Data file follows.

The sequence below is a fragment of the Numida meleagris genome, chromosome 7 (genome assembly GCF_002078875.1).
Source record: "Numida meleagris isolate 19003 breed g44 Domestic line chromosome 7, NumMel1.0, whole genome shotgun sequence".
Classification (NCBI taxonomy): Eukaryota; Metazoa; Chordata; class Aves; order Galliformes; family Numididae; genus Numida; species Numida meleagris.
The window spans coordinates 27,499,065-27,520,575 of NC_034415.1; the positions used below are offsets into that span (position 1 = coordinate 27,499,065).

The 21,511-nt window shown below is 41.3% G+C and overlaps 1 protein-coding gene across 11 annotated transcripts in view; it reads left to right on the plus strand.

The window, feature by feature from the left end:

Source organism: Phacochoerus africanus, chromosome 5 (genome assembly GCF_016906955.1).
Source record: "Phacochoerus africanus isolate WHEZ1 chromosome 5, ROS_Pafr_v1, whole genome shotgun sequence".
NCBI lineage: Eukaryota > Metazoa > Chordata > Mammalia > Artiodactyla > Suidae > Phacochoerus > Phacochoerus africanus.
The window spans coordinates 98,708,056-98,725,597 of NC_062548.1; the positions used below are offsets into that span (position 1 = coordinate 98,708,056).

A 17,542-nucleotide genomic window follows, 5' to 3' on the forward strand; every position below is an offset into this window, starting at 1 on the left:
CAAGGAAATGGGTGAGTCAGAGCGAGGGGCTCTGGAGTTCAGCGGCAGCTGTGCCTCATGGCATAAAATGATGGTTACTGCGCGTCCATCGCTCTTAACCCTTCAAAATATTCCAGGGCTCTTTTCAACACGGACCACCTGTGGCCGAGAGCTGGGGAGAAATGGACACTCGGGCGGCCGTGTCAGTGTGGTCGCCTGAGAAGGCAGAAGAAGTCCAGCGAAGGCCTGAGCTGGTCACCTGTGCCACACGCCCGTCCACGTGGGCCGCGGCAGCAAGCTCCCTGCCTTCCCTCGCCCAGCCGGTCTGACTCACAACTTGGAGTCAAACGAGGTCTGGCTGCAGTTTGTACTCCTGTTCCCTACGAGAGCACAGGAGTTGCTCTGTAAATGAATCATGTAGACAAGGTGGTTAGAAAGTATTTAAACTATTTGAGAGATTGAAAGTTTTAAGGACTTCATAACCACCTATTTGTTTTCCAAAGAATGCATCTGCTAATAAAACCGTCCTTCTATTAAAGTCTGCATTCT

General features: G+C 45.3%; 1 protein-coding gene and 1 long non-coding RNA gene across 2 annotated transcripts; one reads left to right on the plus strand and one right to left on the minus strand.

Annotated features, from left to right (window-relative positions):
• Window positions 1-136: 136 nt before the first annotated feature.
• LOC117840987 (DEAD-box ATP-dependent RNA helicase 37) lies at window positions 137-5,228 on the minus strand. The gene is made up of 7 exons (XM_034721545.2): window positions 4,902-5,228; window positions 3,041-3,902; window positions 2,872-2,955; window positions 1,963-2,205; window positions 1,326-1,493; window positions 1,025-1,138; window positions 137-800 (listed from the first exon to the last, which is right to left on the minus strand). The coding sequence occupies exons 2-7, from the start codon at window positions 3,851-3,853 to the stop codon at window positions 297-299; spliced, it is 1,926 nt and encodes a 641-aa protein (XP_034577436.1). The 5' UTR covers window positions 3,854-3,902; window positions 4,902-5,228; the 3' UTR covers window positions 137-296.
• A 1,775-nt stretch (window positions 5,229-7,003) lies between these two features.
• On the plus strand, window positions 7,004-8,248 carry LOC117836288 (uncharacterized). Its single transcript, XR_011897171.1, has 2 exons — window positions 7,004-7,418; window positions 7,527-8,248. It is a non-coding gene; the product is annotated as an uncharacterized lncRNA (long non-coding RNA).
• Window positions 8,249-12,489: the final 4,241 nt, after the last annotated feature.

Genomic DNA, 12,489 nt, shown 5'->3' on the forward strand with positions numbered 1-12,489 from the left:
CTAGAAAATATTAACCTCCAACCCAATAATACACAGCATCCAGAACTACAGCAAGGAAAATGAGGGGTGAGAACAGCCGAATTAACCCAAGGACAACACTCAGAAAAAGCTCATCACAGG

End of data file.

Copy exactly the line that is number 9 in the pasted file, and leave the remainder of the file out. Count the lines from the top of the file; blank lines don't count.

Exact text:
NCBI lineage: Eukaryota > Metazoa > Chordata > Mammalia > Artiodactyla > Suidae > Phacochoerus > Phacochoerus africanus.